Some of our projects at Tinkering Camp have very clear goals. Shape a fort out of clay and sticks. Build a pulley system and haul yourself to the ceiling. Make a giant, climb-able bridge in the shape of a rainbow.
Some projects have no single, crisp-edged goal, other than to generate questions and, maybe, answers. You might call these "sandbox projects".*
This week's exploration of Color Spinners started with the introduction of one simple concept: when colors move fast, the eyes and brain perceive them as blending together.
From Monday's rudimentary experiments spinning paper plates on drills to Wednesday's collaboration between two self-chosen groups working in parallel--a "hardware" group perfecting a motorized spinner and a "software" group designing colored discs--campers came up with lots of interesting questions.
* How fast does a disc have to spin to cause blending?
* Why don't car wheels come flying off their axles?
* What makes a motor spin?
* How can you make a clockwise motor spin counter-clockwise?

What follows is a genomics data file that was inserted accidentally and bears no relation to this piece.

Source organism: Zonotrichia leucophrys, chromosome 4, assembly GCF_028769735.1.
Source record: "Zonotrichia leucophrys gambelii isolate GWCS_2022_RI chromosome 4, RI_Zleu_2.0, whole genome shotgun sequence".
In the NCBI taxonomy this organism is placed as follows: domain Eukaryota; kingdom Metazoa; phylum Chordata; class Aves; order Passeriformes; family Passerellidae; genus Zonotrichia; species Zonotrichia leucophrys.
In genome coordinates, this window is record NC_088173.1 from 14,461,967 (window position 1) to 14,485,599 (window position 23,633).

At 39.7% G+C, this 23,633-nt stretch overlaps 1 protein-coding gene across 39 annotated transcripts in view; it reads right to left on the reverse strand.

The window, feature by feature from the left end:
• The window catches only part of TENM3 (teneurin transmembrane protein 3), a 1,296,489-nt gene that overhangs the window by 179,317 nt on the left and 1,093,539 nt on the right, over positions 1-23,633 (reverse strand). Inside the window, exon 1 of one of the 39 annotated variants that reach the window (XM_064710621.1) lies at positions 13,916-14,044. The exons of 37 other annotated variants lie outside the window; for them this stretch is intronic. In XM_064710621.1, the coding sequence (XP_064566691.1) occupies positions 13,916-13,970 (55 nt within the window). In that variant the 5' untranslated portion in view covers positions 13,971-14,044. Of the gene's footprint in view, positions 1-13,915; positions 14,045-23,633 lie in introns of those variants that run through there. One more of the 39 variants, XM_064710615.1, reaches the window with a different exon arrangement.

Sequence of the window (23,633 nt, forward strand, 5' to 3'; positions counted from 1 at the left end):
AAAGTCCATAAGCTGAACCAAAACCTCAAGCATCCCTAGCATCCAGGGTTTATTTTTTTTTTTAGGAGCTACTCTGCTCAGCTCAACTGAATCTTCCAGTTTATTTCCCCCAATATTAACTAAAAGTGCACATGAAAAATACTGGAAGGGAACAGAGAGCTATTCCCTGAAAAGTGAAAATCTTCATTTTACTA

* Why does the color towards the outside of the disc "blend" more than the color towards the inside?
* What happens when you blend all the colors?
* Does a disc divided into two halves blend the same as a disc divided into four quarters? Eight eights?
* Do people with glasses see the blending differently without their glasses?
* Why are the threads on the axle of the motor "backwards"?
* How fast does the disc have to spin to produce the blending effect?
* How does distance between eyes and disc affect blending?
And, most baffling and still not satisfactorally answered:
Why does it do this?:
*The term "sandbox" was used to describe the video game "SimCity". Unlike most video games, which challenged players to move along a linear path towards a well-defined end (e.g., "Super Mario Bros."), "SimCity" furnished players with a suite of tools,concepts, and an open invitation to combine them in interesting ways.